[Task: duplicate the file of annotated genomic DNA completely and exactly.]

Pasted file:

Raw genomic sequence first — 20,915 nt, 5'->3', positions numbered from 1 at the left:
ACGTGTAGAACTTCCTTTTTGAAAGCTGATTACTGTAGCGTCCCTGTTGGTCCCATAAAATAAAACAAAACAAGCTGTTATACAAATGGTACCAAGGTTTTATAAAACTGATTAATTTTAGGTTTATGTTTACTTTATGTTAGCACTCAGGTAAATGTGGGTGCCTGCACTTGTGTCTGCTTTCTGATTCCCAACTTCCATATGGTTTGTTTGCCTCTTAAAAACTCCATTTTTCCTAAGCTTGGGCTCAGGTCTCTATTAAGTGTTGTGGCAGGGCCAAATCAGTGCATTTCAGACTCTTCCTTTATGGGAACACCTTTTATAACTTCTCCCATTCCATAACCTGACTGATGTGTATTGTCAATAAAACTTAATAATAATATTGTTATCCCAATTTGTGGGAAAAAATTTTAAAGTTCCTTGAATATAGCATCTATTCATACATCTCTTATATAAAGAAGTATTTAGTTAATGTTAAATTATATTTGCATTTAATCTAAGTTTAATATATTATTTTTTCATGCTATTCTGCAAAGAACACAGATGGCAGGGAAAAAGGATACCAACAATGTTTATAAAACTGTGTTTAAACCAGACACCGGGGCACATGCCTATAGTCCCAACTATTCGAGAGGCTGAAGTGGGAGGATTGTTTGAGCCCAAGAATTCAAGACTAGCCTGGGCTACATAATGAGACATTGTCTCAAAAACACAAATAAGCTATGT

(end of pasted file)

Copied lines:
Raw genomic sequence first — 20,915 nt, 5'->3', positions numbered from 1 at the left:
ACGTGTAGAACTTCCTTTTTGAAAGCTGATTACTGTAGCGTCCCTGTTGGTCCCATAAAATAAAACAAAACAAGCTGTTATACAAATGGTACCAAGGTTTTATAAAACTGATTAATTTTAGGTTTATGTTTACTTTATGTTAGCACTCAGGTAAATGTGGGTGCCTGCACTTGTGTCTGCTTTCTGATTCCCAACTTCCATATGGTTTGTTTGCCTCTTAAAAACTCCATTTTTCCTAAGCTTGGGCTCAGGTCTCTATTAAGTGTTGTGGCAGGGCCAAATCAGTGCATTTCAGACTCTTCCTTTATGGGAACACCTTTTATAACTTCTCCCATTCCATAACCTGACTGATGTGTATTGTCAATAAAACTTAATAATAATATTGTTATCCCAATTTGTGGGAAAAAATTTTAAAGTTCCTTGAATATAGCATCTATTCATACATCTCTTATATAAAGAAGTATTTAGTTAATGTTAAATTATATTTGCATTTAATCTAAGTTTAATATATTATTTTTTCATGCTATTCTGCAAAGAACACAGATGGCAGGGAAAAAGGATACCAACAATGTTTATAAAACTGTGTTTAAACCAGACACCGGGGCACATGCCTATAGTCCCAACTATTCGAGAGGCTGAAGTGGGAGGATTGTTTGAGCCCAAGAATTCAAGACTAGCCTGGGCTACATAATGAGACATTGTCTCAAAAACACAAATAAGCTATGT